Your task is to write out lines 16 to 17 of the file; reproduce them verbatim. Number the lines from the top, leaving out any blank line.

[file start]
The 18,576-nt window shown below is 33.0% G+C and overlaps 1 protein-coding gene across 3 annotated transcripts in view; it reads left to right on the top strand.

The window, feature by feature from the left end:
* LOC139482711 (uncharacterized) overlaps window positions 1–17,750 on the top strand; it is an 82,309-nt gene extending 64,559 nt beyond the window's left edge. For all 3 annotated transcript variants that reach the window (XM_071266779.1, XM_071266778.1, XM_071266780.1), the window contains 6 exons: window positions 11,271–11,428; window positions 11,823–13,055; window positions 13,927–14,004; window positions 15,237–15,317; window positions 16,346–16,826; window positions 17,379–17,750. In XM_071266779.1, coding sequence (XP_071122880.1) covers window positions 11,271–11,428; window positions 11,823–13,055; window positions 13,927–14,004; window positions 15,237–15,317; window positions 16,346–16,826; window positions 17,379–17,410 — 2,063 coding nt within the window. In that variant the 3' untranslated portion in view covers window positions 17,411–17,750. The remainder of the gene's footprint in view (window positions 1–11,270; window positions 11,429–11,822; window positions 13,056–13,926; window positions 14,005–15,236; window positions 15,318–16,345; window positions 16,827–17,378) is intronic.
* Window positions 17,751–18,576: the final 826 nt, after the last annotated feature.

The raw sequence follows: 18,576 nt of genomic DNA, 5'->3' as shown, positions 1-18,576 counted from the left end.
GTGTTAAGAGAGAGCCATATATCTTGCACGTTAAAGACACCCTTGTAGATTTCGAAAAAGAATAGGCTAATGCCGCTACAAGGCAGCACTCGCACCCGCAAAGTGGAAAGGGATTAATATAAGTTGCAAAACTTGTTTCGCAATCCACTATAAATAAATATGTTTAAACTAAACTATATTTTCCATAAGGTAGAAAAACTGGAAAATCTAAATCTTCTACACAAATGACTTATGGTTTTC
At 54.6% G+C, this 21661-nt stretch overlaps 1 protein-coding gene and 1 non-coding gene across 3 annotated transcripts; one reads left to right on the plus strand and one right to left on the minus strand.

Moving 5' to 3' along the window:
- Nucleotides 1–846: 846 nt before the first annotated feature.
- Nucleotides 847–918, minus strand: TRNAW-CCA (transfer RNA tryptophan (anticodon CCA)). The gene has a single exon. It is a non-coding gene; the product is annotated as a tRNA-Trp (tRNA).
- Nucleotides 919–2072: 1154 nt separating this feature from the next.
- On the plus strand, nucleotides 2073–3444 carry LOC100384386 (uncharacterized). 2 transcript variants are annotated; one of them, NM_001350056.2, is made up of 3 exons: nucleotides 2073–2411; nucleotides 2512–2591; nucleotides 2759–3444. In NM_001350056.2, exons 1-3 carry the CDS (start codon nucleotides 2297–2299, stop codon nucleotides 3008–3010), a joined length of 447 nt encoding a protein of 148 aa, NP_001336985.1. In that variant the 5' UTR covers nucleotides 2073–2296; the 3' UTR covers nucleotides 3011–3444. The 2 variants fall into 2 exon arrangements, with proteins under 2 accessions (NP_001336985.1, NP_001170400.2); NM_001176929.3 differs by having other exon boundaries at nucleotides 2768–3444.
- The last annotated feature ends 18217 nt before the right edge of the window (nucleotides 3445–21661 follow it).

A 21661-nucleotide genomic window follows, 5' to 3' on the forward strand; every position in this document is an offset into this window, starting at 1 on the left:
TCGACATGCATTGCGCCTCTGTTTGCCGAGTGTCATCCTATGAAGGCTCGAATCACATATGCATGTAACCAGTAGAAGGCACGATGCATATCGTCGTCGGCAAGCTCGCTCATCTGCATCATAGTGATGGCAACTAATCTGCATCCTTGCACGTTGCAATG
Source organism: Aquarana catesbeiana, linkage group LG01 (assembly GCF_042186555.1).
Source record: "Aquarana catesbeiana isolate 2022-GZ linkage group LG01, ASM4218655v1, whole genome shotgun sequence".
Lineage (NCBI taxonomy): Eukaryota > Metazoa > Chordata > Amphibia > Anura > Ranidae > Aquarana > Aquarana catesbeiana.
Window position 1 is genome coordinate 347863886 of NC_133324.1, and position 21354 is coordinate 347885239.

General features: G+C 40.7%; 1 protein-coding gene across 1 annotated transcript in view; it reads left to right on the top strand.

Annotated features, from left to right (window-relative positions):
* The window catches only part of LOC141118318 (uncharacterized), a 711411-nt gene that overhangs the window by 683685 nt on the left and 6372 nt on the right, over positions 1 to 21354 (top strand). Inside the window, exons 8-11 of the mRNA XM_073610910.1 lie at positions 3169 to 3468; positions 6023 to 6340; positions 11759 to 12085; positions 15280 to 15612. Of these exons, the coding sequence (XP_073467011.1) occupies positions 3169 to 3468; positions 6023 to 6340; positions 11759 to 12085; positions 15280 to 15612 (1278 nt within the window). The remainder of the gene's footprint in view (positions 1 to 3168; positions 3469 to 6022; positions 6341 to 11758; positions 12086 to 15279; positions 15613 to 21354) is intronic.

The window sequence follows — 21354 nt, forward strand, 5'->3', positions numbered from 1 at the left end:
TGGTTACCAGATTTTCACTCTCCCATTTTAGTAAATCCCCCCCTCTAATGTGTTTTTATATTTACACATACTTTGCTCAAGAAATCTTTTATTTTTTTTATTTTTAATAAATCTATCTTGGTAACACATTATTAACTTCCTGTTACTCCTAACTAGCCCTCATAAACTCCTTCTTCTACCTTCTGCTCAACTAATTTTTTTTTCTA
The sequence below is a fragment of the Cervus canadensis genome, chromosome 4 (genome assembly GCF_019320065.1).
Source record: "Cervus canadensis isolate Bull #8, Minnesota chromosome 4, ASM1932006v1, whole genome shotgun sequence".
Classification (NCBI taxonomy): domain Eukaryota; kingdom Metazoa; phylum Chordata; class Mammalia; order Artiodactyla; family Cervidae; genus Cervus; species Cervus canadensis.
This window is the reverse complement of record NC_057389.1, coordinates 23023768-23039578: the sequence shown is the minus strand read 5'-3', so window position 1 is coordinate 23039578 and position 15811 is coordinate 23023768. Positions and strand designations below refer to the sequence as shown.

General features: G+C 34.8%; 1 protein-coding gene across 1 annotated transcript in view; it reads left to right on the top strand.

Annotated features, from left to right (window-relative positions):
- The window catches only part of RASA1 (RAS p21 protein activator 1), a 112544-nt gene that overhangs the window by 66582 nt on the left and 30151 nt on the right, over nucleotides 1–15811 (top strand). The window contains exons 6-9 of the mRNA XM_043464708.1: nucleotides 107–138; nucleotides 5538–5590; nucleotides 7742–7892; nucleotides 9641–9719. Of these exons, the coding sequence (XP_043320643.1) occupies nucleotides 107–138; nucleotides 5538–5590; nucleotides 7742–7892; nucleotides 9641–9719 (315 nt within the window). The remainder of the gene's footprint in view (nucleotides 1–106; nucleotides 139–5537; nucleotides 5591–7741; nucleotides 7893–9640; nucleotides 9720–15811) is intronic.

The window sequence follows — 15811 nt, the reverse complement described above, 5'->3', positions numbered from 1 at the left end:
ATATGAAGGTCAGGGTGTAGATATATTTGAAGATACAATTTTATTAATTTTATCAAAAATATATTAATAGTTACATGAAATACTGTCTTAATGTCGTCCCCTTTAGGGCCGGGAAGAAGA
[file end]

Source organism: Aquarana catesbeiana, linkage group LG01 (assembly GCF_042186555.1).
Source record: "Aquarana catesbeiana isolate 2022-GZ linkage group LG01, ASM4218655v1, whole genome shotgun sequence".